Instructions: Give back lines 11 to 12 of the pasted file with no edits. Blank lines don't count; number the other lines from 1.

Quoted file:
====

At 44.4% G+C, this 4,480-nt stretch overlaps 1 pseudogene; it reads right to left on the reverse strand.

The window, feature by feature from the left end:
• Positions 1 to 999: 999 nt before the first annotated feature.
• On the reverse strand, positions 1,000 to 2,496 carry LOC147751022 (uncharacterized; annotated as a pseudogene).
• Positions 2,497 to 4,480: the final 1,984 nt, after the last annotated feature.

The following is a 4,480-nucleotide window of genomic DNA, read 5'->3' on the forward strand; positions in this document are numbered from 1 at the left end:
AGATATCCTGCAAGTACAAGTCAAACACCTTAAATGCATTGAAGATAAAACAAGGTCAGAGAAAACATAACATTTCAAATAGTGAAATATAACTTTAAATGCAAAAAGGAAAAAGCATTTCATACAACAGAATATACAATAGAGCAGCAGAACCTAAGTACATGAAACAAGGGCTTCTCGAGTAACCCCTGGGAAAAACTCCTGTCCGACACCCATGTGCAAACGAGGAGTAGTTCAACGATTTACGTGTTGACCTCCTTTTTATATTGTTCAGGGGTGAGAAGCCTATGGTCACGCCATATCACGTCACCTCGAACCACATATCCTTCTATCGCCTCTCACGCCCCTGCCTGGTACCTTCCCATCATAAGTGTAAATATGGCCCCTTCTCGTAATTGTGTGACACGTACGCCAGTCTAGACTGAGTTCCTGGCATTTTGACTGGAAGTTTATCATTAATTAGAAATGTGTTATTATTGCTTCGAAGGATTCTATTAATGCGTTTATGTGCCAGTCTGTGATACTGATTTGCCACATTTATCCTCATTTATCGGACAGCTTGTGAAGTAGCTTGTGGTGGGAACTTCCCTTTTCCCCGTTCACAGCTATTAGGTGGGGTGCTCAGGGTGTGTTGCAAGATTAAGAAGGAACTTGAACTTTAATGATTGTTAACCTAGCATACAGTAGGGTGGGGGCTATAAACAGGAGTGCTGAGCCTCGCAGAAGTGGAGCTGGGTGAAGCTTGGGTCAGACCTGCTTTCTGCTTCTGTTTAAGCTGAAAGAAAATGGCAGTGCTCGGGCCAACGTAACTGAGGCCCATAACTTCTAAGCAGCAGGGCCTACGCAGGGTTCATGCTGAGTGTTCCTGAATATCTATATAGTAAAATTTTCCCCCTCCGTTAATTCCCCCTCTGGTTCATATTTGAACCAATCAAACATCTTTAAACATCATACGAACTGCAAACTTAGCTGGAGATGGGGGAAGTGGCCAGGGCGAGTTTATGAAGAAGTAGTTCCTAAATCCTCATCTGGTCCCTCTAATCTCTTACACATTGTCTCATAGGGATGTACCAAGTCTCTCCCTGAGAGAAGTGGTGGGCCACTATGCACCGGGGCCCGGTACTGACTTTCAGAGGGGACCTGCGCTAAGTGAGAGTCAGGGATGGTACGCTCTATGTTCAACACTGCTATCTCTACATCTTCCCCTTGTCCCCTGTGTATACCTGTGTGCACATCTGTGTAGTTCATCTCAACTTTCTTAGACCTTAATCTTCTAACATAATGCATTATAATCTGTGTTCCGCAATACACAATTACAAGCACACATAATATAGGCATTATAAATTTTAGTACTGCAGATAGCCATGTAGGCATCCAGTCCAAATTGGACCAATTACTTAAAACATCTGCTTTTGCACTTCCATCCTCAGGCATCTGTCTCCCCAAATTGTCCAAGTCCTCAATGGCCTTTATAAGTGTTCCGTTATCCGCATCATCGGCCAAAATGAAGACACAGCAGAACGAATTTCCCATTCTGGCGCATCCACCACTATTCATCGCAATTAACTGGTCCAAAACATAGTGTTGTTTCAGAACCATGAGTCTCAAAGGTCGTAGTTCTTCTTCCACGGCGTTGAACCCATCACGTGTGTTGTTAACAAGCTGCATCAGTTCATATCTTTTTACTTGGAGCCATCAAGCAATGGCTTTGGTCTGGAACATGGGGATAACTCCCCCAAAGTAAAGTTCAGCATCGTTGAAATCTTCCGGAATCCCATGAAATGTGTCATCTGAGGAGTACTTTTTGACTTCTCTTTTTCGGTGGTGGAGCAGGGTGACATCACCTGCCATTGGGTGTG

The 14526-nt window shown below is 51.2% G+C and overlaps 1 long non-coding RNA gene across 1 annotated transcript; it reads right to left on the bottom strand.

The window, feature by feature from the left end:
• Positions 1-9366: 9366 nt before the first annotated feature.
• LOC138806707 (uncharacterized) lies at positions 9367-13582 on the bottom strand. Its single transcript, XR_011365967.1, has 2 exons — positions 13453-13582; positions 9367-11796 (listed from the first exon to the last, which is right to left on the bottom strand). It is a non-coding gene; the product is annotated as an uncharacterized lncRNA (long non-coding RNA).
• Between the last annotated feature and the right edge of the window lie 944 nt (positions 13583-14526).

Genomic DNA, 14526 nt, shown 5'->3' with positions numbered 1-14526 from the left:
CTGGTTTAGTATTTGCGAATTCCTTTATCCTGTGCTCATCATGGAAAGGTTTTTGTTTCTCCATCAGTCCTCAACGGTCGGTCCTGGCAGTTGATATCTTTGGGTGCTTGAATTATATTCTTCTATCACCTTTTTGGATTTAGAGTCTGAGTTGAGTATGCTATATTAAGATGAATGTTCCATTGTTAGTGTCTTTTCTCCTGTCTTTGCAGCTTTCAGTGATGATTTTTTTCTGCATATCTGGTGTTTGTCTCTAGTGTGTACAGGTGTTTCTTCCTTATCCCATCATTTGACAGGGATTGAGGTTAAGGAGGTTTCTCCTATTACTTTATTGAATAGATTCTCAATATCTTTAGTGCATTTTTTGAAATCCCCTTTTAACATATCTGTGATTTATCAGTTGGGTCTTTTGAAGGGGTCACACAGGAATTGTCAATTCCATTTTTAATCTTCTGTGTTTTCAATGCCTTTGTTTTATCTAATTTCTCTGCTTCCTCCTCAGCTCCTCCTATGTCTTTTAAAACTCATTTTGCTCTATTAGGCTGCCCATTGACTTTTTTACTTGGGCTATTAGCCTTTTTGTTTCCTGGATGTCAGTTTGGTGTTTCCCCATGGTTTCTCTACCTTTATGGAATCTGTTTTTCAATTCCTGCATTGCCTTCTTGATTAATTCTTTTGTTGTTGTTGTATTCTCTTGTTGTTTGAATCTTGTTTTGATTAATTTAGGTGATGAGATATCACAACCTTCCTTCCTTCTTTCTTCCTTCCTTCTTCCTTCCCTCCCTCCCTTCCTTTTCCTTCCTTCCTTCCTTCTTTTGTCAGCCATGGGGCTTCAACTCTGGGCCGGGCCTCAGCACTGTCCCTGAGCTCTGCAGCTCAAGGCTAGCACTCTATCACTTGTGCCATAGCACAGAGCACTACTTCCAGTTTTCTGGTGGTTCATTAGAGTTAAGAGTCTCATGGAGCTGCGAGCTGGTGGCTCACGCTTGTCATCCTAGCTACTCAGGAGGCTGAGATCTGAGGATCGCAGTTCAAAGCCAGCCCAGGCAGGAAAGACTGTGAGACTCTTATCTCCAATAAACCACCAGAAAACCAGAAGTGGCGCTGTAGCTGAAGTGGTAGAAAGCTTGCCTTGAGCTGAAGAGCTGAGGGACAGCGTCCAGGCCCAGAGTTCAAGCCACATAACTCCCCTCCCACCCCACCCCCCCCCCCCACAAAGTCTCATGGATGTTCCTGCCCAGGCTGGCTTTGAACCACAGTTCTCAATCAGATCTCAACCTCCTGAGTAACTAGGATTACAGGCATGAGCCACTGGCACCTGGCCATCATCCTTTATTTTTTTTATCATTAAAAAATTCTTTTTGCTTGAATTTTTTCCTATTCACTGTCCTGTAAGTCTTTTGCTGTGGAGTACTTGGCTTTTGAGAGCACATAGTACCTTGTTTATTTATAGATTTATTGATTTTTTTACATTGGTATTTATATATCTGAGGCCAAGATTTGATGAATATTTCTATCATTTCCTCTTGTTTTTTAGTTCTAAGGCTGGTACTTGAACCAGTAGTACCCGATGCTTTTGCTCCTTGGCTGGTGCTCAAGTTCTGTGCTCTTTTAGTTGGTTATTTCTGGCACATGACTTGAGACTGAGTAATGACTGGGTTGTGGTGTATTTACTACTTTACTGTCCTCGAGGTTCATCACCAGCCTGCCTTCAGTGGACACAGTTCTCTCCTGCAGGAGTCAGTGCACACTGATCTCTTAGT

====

• LOC138806707 (uncharacterized) lies at positions 9367-13582 on the bottom strand. Its single transcript, XR_011365967.1, has 2 exons — positions 13453-13582; positions 9367-11796 (listed from the first exon to the last, which is right to left on the bottom strand). It is a non-coding gene; the product is annotated as an uncharacterized lncRNA (long non-coding RNA).
• Between the last annotated feature and the right edge of the window lie 944 nt (positions 13583-14526).